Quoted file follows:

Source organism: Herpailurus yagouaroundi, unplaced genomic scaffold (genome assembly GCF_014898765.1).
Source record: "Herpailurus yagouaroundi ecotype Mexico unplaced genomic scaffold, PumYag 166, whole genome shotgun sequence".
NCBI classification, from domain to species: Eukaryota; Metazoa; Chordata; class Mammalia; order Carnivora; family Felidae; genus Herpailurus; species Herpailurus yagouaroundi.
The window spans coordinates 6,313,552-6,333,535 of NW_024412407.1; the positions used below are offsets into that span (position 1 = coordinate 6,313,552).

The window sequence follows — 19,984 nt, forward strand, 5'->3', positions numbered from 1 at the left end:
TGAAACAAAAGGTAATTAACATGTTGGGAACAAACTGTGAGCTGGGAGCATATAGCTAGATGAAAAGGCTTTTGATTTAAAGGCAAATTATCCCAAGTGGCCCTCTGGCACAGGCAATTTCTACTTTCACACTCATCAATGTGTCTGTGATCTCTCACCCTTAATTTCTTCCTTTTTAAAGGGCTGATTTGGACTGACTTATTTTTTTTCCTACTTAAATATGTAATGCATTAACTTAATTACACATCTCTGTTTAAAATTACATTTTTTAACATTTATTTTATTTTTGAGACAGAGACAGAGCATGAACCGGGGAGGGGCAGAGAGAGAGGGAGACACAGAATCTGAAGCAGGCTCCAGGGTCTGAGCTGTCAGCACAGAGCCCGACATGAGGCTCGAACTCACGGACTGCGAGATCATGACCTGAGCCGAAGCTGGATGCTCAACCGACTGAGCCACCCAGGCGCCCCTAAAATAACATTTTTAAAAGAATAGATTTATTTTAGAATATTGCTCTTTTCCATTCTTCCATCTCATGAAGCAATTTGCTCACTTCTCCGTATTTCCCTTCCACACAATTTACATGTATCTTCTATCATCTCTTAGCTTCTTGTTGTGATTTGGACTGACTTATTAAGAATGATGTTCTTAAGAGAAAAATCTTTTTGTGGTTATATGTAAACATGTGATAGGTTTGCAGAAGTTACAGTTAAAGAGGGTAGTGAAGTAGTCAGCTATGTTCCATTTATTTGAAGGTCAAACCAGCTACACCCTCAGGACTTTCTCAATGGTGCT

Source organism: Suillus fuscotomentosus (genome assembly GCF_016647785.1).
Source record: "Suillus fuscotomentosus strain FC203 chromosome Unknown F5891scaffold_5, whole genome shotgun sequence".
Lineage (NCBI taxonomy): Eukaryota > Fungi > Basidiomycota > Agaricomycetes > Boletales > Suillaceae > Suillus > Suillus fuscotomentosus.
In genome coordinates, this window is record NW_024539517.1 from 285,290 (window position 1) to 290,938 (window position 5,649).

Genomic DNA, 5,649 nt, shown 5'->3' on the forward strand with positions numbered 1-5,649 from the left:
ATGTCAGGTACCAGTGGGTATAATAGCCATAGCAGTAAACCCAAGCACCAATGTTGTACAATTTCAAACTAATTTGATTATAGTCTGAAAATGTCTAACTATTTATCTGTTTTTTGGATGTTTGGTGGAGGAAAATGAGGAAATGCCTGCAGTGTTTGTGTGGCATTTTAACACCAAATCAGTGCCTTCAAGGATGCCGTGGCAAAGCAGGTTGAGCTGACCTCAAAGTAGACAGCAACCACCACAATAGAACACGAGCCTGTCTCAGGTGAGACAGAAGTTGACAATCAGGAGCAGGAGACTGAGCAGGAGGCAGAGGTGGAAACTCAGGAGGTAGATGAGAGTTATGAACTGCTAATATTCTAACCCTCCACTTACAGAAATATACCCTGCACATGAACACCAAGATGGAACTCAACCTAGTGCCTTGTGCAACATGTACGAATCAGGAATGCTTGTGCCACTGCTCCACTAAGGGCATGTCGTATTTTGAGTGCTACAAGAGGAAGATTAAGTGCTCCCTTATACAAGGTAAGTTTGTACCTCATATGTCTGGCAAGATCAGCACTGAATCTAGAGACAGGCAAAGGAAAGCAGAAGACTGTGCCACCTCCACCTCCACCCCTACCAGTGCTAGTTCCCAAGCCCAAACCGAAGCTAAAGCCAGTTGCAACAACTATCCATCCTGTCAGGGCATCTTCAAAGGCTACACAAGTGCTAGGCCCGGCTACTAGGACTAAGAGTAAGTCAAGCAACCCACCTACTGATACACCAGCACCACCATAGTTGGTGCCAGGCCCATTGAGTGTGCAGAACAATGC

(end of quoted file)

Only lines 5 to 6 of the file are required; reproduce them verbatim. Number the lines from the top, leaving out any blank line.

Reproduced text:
The window sequence follows — 19,984 nt, forward strand, 5'->3', positions numbered from 1 at the left end:
TGAAACAAAAGGTAATTAACATGTTGGGAACAAACTGTGAGCTGGGAGCATATAGCTAGATGAAAAGGCTTTTGATTTAAAGGCAAATTATCCCAAGTGGCCCTCTGGCACAGGCAATTTCTACTTTCACACTCATCAATGTGTCTGTGATCTCTCACCCTTAATTTCTTCCTTTTTAAAGGGCTGATTTGGACTGACTTATTTTTTTTCCTACTTAAATATGTAATGCATTAACTTAATTACACATCTCTGTTTAAAATTACATTTTTTAACATTTATTTTATTTTTGAGACAGAGACAGAGCATGAACCGGGGAGGGGCAGAGAGAGAGGGAGACACAGAATCTGAAGCAGGCTCCAGGGTCTGAGCTGTCAGCACAGAGCCCGACATGAGGCTCGAACTCACGGACTGCGAGATCATGACCTGAGCCGAAGCTGGATGCTCAACCGACTGAGCCACCCAGGCGCCCCTAAAATAACATTTTTAAAAGAATAGATTTATTTTAGAATATTGCTCTTTTCCATTCTTCCATCTCATGAAGCAATTTGCTCACTTCTCCGTATTTCCCTTCCACACAATTTACATGTATCTTCTATCATCTCTTAGCTTCTTGTTGTGATTTGGACTGACTTATTAAGAATGATGTTCTTAAGAGAAAAATCTTTTTGTGGTTATATGTAAACATGTGATAGGTTTGCAGAAGTTACAGTTAAAGAGGGTAGTGAAGTAGTCAGCTATGTTCCATTTATTTGAAGGTCAAACCAGCTACACCCTCAGGACTTTCTCAATGGTGCT